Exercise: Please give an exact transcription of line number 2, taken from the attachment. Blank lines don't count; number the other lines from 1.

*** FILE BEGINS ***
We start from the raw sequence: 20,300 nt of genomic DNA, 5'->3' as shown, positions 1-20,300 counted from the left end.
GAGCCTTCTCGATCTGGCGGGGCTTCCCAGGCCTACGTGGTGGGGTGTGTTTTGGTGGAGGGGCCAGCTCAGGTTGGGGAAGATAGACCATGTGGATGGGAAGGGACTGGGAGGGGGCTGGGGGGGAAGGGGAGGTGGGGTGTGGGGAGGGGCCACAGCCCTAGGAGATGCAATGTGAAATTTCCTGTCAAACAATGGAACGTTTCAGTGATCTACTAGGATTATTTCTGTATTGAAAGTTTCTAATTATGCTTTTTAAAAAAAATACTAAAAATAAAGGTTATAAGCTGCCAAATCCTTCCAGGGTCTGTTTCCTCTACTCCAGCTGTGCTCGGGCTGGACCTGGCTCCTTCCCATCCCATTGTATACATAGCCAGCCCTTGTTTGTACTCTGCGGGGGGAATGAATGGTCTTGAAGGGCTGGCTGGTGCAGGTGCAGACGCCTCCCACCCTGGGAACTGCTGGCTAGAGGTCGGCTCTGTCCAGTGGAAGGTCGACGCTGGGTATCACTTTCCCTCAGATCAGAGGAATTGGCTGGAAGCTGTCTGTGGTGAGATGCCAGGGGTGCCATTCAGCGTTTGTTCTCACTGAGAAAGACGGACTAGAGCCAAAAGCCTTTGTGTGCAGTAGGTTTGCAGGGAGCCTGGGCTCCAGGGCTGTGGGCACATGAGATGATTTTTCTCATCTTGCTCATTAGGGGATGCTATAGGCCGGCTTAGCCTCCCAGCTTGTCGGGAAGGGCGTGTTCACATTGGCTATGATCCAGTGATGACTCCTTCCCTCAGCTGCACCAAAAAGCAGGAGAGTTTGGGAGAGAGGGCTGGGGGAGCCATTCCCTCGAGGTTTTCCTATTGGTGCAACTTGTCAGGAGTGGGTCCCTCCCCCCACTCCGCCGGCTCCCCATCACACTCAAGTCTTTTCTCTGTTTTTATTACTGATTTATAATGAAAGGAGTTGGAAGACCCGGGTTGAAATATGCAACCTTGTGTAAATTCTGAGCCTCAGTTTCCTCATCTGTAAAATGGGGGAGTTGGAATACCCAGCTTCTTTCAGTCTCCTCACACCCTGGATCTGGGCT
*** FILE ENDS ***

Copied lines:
GAGCCTTCTCGATCTGGCGGGGCTTCCCAGGCCTACGTGGTGGGGTGTGTTTTGGTGGAGGGGCCAGCTCAGGTTGGGGAAGATAGACCATGTGGATGGGAAGGGACTGGGAGGGGGCTGGGGGGGAAGGGGAGGTGGGGTGTGGGGAGGGGCCACAGCCCTAGGAGATGCAATGTGAAATTTCCTGTCAAACAATGGAACGTTTCAGTGATCTACTAGGATTATTTCTGTATTGAAAGTTTCTAATTATGCTTTTTAAAAAAAATACTAAAAATAAAGGTTATAAGCTGCCAAATCCTTCCAGGGTCTGTTTCCTCTACTCCAGCTGTGCTCGGGCTGGACCTGGCTCCTTCCCATCCCATTGTATACATAGCCAGCCCTTGTTTGTACTCTGCGGGGGGAATGAATGGTCTTGAAGGGCTGGCTGGTGCAGGTGCAGACGCCTCCCACCCTGGGAACTGCTGGCTAGAGGTCGGCTCTGTCCAGTGGAAGGTCGACGCTGGGTATCACTTTCCCTCAGATCAGAGGAATTGGCTGGAAGCTGTCTGTGGTGAGATGCCAGGGGTGCCATTCAGCGTTTGTTCTCACTGAGAAAGACGGACTAGAGCCAAAAGCCTTTGTGTGCAGTAGGTTTGCAGGGAGCCTGGGCTCCAGGGCTGTGGGCACATGAGATGATTTTTCTCATCTTGCTCATTAGGGGATGCTATAGGCCGGCTTAGCCTCCCAGCTTGTCGGGAAGGGCGTGTTCACATTGGCTATGATCCAGTGATGACTCCTTCCCTCAGCTGCACCAAAAAGCAGGAGAGTTTGGGAGAGAGGGCTGGGGGAGCCATTCCCTCGAGGTTTTCCTATTGGTGCAACTTGTCAGGAGTGGGTCCCTCCCCCCACTCCGCCGGCTCCCCATCACACTCAAGTCTTTTCTCTGTTTTTATTACTGATTTATAATGAAAGGAGTTGGAAGACCCGGGTTGAAATATGCAACCTTGTGTAAATTCTGAGCCTCAGTTTCCTCATCTGTAAAATGGGGGAGTTGGAATACCCAGCTTCTTTCAGTCTCCTCACACCCTGGATCTGGGCT